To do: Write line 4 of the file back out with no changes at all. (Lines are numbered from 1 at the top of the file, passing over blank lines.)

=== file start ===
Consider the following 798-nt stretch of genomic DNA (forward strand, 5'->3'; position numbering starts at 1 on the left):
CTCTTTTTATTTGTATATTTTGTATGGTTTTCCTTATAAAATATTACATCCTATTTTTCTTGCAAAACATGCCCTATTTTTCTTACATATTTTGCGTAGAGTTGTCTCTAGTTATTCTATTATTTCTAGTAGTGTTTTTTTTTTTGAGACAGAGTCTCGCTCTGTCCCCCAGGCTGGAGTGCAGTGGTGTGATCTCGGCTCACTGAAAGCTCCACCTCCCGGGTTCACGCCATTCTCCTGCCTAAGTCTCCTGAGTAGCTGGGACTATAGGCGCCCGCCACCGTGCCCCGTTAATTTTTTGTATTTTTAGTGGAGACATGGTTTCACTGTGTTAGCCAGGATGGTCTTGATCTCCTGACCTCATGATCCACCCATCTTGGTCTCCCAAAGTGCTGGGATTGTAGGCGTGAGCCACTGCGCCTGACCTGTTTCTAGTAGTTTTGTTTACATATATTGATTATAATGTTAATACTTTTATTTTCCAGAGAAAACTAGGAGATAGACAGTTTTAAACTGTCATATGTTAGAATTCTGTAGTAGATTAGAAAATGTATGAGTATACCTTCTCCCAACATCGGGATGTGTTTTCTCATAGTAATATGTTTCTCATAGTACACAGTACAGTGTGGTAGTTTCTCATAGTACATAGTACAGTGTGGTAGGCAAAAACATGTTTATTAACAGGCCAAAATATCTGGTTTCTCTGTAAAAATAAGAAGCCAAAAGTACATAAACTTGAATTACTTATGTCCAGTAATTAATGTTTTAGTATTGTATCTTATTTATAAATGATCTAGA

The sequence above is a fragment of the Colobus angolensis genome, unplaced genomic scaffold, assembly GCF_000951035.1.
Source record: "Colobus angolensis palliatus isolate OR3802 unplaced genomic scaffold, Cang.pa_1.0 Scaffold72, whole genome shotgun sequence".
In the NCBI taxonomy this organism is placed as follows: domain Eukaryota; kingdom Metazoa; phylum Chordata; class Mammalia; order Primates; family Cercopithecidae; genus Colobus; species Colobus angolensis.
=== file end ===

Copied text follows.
Source record: "Colobus angolensis palliatus isolate OR3802 unplaced genomic scaffold, Cang.pa_1.0 Scaffold72, whole genome shotgun sequence".